A Gnostic in the Garden: Myth and Religion in Louise Glück’s Poem Cover Image

A Gnostic in the Garden: Myth and Religion in Louise Glück’s Poem
A Gnostic in the Garden: Myth and Religion in Louise Glück’s Poem

Author(s): Piotr Zazula
Subject(s): Language and Literature Studies, Literary Texts, Poetry, Theory of Literature, American Literature
Published by: Komisja Nauk Filologicznych Oddziału Polskiej Akademii Nauk we Wrocławiu
Keywords: Bible; Louise Glück; Gnosticism; intertextuality; loss; motherhood; myth; nostalgia; poetry; transpersonal perspective

Summary/Abstract: Louise Glück repeatedly refers to the Bible and classical mythology, even when writing about poignantly personal issues. Far from being mere high-brow literary embellishments, these cultural quotes and intertextual analogs testify to Glück’s consistent attempt to transcend the traditionally personalist scope of lyric poetry. Such a resolutely transpersonal perspective is particularly discernible in her poems dealing with broadly-conceived religious themes, especially that of cultivating the postlapsarian, modern analog of the Biblical Garden of Eden. In A Village Life(2009), for example, the ontological possibility of transcendence is alternately hinted at and questioned, with the poet inhabiting a transition zone between doubt and faith as a questioning believer, so to speak. In the much-earlier The Wild Iris (1992), the axiological status of God is explored in highly unorthodox ways, the poems’ speakers undermining many established images of God in Christian and Jewish traditions. Arguably, what the two volumes share is their Gnostic imagery, purposely veiled in A Village Life and more explicit in The Wild Iris. Already present in Firstborn (1968), Gnostic undertones can also be found in other volumes, e.g. The House on Marshland (1975) and Descending Figure (1980). Iconoclastic and transgressive, Glück’s poems often expose a destructive facet of transcendence or feature some kind of charge against God, explicit or implicit. The Creator for the most part remains irritatingly silent, with the poet constantly bringing this up—sometimes in a tongue-in-cheek, sometimes in a deadly serious manner. A virtuoso of register shifts, Louise Glück plays cat and mouse with the reader, evading any closures. Her personal creed remains a riddle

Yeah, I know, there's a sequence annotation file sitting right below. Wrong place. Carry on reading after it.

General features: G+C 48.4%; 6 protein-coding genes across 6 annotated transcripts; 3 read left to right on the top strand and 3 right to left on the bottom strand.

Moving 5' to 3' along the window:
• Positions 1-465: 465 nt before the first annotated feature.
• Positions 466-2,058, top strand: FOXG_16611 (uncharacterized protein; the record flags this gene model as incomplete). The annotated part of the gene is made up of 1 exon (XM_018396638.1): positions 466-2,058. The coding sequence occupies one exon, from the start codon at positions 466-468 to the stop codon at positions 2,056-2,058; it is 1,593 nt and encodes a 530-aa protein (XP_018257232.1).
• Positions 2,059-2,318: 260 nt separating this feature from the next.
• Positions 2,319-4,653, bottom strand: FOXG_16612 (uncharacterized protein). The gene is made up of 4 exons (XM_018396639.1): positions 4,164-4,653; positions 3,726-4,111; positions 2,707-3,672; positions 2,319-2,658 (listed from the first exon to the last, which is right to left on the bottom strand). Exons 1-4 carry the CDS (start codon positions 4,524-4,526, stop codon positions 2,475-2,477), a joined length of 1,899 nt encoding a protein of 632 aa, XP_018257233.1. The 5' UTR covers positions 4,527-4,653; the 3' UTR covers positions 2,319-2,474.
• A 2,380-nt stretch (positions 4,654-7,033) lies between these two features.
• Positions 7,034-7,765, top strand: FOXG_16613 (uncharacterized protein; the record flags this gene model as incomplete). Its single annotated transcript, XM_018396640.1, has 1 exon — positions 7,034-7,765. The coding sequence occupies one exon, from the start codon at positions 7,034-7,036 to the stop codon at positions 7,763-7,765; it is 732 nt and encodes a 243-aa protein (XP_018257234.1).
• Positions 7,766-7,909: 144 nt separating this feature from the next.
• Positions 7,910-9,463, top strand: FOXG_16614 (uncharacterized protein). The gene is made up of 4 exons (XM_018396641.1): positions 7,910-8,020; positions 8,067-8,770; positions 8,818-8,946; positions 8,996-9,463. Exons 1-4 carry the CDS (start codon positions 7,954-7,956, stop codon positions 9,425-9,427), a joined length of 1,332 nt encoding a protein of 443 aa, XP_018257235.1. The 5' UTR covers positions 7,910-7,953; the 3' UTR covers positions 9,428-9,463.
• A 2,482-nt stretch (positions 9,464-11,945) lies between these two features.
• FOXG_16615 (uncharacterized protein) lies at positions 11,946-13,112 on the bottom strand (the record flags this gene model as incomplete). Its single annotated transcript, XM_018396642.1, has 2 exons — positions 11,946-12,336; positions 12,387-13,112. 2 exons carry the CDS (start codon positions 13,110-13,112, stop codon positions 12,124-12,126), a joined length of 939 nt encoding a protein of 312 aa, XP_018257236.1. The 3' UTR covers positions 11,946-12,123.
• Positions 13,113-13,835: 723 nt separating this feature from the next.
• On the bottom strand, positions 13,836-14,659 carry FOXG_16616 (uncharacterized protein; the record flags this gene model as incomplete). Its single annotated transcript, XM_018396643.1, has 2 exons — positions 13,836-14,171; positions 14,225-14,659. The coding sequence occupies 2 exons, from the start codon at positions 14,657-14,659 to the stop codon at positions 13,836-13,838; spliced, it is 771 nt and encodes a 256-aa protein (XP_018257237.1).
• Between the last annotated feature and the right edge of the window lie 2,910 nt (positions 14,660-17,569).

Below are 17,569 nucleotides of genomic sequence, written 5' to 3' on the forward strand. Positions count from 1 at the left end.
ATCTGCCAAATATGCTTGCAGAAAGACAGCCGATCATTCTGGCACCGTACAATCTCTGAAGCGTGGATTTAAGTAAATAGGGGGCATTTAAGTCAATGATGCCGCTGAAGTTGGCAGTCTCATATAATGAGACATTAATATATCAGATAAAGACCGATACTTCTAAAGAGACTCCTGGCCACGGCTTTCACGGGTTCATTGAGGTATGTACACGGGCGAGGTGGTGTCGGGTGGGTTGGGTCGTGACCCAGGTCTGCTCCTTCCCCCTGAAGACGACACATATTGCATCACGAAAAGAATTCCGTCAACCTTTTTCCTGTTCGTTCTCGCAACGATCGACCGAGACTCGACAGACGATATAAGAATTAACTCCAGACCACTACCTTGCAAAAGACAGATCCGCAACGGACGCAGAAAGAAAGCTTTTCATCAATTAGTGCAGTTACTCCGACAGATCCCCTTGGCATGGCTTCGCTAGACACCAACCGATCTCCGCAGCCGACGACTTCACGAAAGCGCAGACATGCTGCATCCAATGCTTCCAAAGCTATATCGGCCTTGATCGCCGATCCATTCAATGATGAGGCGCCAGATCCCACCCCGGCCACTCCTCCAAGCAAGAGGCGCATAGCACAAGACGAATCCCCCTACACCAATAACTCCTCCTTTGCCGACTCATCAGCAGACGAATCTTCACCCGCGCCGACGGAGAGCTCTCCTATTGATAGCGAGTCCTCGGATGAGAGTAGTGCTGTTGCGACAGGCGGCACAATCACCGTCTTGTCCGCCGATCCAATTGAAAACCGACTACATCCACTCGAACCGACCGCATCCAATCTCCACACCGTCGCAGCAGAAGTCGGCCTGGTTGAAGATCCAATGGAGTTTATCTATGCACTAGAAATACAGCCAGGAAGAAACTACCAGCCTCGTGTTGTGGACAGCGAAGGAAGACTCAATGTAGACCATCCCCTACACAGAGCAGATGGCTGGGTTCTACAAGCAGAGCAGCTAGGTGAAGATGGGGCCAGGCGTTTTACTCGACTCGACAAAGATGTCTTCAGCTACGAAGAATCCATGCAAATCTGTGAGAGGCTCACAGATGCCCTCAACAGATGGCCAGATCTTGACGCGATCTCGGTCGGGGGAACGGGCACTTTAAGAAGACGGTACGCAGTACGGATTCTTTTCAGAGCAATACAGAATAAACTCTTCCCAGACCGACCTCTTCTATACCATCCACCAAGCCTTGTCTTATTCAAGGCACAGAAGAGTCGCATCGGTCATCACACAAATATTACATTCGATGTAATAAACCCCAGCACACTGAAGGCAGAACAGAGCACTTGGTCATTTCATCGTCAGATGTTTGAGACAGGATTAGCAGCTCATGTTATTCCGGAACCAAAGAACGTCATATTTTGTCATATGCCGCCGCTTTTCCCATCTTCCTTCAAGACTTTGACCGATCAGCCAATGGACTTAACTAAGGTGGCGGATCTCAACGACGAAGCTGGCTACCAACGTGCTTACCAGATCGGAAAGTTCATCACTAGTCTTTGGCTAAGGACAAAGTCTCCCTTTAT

• Issue Year: 2020
  • Issue No: 10
  • Page Range: 255-268
  • Page Count: 14
  • Language: English